Are you concerned about catching norovirus or other illnesses aboard a cruise ship? Norovirus is almost as widespread as the common cold and has the potential to ruin a few precious travel days if you do not take precautions. I should know – I caught it aboard a cruise ship and was confined to my stateroom which was eventually sanitized by a hazmat team.

I have to admit that I don’t recall ever hearing about norovirus before I started cruising. Even now when it is mentioned in the media it is in the context of an outbreak on a cruise ship. Since stories in the media of norovirus epidemics on cruise ships can be worrisome, it is time to sort out the facts and see how cruise lines stack up on this issue and what they are doing to safeguard your health while you are a guest onboard.

What is norovirus?

Norovirus is a gastrointestinal illness that affects the stomach and intestines and can result in diarrhea, stomach cramps and/or vomiting. It is transmitted from person to person by touching infected surfaces or objects and then touching your mouth, nose or eyes. It can also be transmitted through contaminated food or liquids, in the same way as most viruses. It is not serious and lasts only a day or two, however, this is not what you want to experience while on holiday.

Why does norovirus break out on cruise ships?

Cruise ships don’t have a monopoly on norovirus. Actually, most cases of this gastrointestinal illness occur on land. Nearly two-thirds of norovirus cases that occur in the US are in long-term health care facilities such as hospitals and nursing homes. Places where people gather and food is prepared such as in restaurants, summer camps and schools outbreaks also occur. Cruise ships fit this profile.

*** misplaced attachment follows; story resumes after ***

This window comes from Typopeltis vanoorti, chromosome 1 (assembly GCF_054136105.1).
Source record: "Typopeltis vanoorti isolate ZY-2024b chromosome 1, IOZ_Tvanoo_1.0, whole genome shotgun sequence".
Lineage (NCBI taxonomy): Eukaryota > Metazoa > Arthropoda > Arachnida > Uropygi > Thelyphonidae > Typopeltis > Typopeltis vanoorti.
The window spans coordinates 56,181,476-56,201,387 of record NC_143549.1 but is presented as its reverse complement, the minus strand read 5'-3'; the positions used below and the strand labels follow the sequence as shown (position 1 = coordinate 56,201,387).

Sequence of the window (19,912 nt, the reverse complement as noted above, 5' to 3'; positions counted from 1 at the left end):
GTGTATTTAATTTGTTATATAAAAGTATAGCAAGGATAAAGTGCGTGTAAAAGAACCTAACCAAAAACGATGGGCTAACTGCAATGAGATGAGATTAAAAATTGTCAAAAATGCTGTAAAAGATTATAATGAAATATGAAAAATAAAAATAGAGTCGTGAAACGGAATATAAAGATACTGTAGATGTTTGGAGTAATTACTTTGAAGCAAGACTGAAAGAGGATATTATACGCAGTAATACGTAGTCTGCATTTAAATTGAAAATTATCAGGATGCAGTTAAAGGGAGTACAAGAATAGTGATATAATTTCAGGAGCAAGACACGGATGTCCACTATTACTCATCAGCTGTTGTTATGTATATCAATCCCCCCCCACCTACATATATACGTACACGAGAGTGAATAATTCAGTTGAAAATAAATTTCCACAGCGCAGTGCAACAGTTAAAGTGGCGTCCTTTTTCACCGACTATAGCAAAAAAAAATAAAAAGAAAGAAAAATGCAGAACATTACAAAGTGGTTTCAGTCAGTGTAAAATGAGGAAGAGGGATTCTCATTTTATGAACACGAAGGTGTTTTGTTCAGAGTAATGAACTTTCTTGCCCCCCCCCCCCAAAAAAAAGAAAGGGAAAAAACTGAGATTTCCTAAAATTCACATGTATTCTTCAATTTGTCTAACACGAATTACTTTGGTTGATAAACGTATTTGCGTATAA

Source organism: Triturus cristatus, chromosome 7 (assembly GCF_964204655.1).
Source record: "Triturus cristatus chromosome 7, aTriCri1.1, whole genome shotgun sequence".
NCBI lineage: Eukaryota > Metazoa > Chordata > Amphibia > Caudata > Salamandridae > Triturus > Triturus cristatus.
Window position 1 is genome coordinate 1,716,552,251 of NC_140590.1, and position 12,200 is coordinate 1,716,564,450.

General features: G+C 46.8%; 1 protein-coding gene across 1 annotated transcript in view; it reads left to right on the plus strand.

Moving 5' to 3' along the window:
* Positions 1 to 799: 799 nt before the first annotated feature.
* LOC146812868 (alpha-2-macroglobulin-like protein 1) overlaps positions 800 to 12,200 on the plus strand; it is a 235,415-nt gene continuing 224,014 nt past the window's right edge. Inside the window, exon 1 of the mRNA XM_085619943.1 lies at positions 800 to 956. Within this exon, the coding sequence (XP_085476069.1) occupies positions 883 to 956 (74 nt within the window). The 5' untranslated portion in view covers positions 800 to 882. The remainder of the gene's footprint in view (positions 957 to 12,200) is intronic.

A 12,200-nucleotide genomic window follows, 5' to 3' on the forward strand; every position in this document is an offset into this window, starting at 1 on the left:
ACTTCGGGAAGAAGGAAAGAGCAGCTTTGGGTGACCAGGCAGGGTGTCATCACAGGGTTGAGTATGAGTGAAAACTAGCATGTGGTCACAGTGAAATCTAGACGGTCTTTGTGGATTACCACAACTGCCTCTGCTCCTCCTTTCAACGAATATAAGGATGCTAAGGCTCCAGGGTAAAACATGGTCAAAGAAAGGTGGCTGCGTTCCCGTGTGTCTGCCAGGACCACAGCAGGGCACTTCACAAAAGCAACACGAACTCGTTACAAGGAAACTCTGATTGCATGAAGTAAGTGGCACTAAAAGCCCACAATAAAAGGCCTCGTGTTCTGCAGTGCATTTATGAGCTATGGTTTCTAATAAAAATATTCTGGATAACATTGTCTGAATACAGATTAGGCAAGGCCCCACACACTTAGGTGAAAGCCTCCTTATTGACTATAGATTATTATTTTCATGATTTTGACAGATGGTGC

In fact, according to the US Centers for disease control (CDC)  and the Cruise Lines International Association (CLIA) only .027% of cruise passengers (2,791) became in ill in 2012 as opposed to about 21 million norovirus cases typically reported across the US annually.

So, why do we primarily hear about norovirus in the context of cruise ships? Health officials are required to track and report illness on cruise ships. This is not required at hotels, resorts and restaurants. I suspect it is also because passengers pay for a vacation on cruise ships and expect to have lots of great food and a good time; it is where being sick is especially bad news.

What are cruise ships doing to prevent this illness and keep it from spreading?

Cruise lines take sanitation and contagious illness prevention very seriously. Cruise line passengers are required to check in for identification purposes when entering the cruise ship terminal and many cruise lines require the completion of a pre-boarding health questionnaire. The questionnaire attempts to identify and prevent sick passengers from bringing the virus onboard with them. If personnel observe obvious signs of illness or you answer yes to questions such as “have you had an elevated temperature, thrown up or had diarrhea in the last 72 hours”, you may be interviewed by ship medical personnel and not be allowed to check in and board the ship.

Ships are not required to offer refunds at this point, but you may be offered some options. In fact, ships have their behinds well covered for most eventualities. You may find skimming this sample ticket contract for Carnival ships interesting. However, cruise lines aim to please and want your repeat business so they tend to be as accommodating as possible while keeping the welfare and safety of all passengers in mind. If you are ill before your voyage, contact your doctor to see if it is safe for you to sail, then contact the cruise line to discuss your options.